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Marquand's hopes for "moral reform"

Thomas Ash
4 June 2009

An OurKingdom conversation. [History: this post > David Marquand > Thomas Ash > George Gabriel > Thomas Ash > George Gabriel > Thomas Ash > George Gabriel]

As Britain plunges from economic crisis to political crisis, it is only natural that some should hope its whole system faces a crisis from which it will emerge altered in some respect they have long hoped for. For many OurKingdom contributors, the hope is for constitutional reform. Writing in the Observer last week Henry Porter hoped for a more profound awakening. Perhaps the most ambitious hope was expressed by David Marquand in an earlier Guardian article: that our moral culture itself should undergo "reform".

Marquand's target is the vision, "virtually unchallenged", he says, in the recent "neoliberal" era, that society ought to feature free, competitive markets in which individuals calculate and pursue their self-interest. (Supporters of this vision would replace 'their self-interest' with 'what they value', allowing for altruistic ends. The interests of individuals and their families have been the most common motivators however, and the expectation that this will be so has certainly shaped our moral culture.)

Marquand hopes for the replacement of this vision. This seem unrealistic to me. He makes the familiar objection that the emphasis placed on free markets has resulted in too little concern about disparity of outcome, and then mentions public anger at City bonus hunters' greed. But if this were itself enough to provoke public anger, it would have done so long ago; the anger flows instead from bonuses being propped up by taxpayer money. This was itself a violation of the idea of a competitive market, and it is quite possible that if bailouts fails to rescue the economy this will in fact lead to increased support for that idea, at least in the sphere of finance.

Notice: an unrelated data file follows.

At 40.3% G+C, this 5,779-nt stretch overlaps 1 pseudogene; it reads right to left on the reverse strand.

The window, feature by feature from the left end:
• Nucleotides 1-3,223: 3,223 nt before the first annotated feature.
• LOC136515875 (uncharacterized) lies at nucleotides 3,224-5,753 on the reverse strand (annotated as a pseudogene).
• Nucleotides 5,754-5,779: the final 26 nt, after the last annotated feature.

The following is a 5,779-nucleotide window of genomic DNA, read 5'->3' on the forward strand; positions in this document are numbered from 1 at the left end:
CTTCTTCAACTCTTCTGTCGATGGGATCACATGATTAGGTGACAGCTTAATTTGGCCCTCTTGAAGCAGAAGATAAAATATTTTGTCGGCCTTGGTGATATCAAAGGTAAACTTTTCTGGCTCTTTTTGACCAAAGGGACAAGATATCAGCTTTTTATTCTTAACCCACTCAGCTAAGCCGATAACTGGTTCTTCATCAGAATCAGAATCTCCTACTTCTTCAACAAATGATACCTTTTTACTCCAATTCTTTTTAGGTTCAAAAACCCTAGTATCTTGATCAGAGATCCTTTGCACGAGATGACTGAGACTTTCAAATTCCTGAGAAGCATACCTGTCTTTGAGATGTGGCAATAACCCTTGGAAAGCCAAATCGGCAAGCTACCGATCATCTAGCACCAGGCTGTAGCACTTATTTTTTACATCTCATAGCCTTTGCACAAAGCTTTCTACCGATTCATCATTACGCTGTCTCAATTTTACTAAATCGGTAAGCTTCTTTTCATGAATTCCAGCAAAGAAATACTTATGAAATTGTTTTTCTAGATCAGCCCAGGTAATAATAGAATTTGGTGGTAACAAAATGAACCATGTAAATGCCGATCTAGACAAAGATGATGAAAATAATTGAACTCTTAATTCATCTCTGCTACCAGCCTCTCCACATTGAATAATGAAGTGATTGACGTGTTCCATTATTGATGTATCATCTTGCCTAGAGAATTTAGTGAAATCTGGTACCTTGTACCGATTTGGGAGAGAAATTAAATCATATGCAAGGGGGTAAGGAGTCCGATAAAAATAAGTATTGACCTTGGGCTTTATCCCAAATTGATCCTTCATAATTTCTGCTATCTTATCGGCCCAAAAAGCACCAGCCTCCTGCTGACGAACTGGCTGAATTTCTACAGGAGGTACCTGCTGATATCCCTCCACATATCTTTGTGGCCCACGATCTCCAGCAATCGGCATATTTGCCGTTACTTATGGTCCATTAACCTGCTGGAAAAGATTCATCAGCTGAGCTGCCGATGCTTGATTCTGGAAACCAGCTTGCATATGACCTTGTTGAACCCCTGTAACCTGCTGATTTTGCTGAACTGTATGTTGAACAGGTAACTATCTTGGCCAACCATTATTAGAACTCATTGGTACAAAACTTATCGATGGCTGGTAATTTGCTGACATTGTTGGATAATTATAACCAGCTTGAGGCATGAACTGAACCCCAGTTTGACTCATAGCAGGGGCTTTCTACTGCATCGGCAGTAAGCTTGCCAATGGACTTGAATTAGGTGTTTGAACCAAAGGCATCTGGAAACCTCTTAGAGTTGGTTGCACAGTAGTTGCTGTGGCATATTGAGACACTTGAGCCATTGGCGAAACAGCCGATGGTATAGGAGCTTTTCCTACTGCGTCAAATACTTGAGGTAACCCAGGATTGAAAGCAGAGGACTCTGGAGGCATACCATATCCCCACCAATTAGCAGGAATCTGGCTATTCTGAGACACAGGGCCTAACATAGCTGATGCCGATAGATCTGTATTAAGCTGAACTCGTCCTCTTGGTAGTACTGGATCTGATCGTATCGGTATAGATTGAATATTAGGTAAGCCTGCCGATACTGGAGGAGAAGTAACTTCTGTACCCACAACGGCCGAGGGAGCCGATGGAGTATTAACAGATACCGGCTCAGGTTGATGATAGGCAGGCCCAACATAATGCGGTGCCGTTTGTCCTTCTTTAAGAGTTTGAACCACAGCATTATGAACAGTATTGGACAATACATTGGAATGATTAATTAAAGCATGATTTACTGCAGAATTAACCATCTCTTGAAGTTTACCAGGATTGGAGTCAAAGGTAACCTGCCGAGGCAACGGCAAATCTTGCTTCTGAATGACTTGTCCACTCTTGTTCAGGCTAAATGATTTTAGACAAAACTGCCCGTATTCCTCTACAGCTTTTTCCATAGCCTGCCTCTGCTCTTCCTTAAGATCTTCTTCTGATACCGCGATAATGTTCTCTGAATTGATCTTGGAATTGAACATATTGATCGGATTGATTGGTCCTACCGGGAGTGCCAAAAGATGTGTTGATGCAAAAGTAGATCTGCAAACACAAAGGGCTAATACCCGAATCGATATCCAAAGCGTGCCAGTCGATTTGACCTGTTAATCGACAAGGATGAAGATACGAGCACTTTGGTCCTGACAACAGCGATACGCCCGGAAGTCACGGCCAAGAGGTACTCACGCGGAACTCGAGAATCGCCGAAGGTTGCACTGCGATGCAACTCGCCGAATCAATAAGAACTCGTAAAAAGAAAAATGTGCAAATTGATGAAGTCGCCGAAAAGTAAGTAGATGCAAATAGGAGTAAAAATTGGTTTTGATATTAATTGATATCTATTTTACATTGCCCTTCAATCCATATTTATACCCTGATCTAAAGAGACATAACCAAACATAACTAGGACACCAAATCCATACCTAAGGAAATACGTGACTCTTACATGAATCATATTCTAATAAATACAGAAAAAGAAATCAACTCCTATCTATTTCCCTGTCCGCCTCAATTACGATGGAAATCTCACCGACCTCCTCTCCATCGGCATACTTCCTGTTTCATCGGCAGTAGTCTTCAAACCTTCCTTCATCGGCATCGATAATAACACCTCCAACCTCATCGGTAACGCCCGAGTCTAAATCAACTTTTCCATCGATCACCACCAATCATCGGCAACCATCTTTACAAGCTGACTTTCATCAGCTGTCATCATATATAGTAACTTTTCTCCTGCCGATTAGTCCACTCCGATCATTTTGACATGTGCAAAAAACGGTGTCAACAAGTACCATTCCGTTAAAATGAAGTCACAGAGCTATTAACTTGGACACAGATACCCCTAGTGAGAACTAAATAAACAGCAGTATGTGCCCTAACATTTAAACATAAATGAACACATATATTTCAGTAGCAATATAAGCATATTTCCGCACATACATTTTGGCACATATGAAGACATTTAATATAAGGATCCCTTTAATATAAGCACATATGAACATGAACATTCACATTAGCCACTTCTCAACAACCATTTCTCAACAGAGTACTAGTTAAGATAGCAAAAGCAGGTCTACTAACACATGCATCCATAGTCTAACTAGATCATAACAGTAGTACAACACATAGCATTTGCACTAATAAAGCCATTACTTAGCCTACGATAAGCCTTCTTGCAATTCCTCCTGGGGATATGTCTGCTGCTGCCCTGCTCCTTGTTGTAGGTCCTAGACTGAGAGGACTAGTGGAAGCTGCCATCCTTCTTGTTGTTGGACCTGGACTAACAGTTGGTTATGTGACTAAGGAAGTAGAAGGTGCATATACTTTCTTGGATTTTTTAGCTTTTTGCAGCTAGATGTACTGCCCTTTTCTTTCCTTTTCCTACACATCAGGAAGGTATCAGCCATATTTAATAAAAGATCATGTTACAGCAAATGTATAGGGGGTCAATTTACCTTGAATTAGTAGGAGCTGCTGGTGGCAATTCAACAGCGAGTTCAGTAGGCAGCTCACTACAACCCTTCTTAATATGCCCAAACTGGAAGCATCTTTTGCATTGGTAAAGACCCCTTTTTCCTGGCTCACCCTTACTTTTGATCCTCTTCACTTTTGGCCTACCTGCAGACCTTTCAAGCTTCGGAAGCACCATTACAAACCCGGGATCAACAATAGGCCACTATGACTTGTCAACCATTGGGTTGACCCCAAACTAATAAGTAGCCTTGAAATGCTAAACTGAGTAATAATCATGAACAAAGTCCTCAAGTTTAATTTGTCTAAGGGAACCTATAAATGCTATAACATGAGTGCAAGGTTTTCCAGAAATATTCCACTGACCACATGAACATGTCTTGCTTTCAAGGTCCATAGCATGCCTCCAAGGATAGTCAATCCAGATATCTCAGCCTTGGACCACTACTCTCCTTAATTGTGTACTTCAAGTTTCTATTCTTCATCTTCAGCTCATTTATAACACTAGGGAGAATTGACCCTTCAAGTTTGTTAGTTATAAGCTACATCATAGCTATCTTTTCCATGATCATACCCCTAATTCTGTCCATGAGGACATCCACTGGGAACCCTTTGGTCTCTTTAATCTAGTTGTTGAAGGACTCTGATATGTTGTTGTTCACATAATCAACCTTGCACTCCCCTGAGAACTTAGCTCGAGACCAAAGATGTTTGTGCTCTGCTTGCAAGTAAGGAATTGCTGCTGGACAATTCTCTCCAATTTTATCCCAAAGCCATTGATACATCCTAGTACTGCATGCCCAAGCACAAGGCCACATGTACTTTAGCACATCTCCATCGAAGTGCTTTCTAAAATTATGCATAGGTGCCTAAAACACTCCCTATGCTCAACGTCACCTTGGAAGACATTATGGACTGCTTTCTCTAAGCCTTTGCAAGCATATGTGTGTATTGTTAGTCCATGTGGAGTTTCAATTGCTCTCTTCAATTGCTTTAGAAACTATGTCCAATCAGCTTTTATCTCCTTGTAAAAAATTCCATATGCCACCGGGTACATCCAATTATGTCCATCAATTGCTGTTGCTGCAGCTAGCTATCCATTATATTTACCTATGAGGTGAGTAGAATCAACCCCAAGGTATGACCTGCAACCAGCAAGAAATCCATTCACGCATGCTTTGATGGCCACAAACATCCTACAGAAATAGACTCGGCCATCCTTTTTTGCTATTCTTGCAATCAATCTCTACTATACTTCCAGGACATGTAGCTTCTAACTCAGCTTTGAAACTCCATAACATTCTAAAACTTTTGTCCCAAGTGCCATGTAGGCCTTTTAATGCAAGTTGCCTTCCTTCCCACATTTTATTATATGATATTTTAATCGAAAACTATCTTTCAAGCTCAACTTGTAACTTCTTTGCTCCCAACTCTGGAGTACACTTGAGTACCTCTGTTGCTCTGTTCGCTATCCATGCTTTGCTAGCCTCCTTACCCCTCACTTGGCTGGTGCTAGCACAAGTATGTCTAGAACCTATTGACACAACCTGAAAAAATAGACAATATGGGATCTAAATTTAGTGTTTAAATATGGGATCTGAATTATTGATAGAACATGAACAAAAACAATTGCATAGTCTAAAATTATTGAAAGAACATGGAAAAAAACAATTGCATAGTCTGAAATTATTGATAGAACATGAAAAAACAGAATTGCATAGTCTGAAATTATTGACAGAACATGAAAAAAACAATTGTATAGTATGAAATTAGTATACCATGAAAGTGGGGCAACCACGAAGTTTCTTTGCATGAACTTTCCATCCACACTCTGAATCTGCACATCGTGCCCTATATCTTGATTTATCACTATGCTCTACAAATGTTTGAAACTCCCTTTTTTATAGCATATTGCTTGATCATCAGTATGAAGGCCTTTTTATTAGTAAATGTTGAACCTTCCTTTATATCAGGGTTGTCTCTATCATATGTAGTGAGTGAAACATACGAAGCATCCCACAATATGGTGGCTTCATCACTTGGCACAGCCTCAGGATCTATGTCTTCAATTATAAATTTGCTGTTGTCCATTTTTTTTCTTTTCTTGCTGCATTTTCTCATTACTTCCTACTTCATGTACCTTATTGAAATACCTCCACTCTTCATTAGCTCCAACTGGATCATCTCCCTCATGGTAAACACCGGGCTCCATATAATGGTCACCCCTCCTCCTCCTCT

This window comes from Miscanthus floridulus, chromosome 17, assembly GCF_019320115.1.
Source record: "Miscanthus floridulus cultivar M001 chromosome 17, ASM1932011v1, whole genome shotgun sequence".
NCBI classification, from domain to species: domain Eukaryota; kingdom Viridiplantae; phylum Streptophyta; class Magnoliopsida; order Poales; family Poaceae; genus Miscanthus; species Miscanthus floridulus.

Marquand also places some of the blame for the current economic crisis on the moral culture he is challenging, suggesting that it led to households taking on more debt than they could afford. It is not clear how it is supposed to have done so, since this was manifestly not in these households' self-interest. As if to concede this Marquand shifts the blame to the fact that "realism that conflicted with immediate gratification had come to seem quaint and old-fashioned". This is an entirely different phenomenon, and it seems far more ripe for a change.

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